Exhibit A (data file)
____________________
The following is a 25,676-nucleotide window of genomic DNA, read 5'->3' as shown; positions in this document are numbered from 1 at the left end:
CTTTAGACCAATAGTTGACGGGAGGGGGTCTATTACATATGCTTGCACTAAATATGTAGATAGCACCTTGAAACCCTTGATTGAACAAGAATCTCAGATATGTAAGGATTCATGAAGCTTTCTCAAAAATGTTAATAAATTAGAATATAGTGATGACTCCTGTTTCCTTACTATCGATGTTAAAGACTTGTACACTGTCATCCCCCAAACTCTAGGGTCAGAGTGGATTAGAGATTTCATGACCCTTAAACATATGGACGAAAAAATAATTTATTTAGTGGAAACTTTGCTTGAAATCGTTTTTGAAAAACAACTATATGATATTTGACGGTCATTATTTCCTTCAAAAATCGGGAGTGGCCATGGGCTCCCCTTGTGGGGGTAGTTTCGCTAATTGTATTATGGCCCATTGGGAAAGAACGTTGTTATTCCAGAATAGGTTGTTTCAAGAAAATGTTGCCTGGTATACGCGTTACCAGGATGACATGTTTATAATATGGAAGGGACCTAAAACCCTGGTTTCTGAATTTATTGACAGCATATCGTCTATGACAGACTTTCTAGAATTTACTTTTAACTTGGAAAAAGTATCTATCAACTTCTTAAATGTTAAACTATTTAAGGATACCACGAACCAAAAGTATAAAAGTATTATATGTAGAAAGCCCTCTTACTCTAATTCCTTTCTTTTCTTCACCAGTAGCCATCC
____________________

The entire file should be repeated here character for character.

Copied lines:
The following is a 25,676-nucleotide window of genomic DNA, read 5'->3' as shown; positions in this document are numbered from 1 at the left end:
CTTTAGACCAATAGTTGACGGGAGGGGGTCTATTACATATGCTTGCACTAAATATGTAGATAGCACCTTGAAACCCTTGATTGAACAAGAATCTCAGATATGTAAGGATTCATGAAGCTTTCTCAAAAATGTTAATAAATTAGAATATAGTGATGACTCCTGTTTCCTTACTATCGATGTTAAAGACTTGTACACTGTCATCCCCCAAACTCTAGGGTCAGAGTGGATTAGAGATTTCATGACCCTTAAACATATGGACGAAAAAATAATTTATTTAGTGGAAACTTTGCTTGAAATCGTTTTTGAAAAACAACTATATGATATTTGACGGTCATTATTTCCTTCAAAAATCGGGAGTGGCCATGGGCTCCCCTTGTGGGGGTAGTTTCGCTAATTGTATTATGGCCCATTGGGAAAGAACGTTGTTATTCCAGAATAGGTTGTTTCAAGAAAATGTTGCCTGGTATACGCGTTACCAGGATGACATGTTTATAATATGGAAGGGACCTAAAACCCTGGTTTCTGAATTTATTGACAGCATATCGTCTATGACAGACTTTCTAGAATTTACTTTTAACTTGGAAAAAGTATCTATCAACTTCTTAAATGTTAAACTATTTAAGGATACCACGAACCAAAAGTATAAAAGTATTATATGTAGAAAGCCCTCTTACTCTAATTCCTTTCTTTTCTTCACCAGTAGCCATCC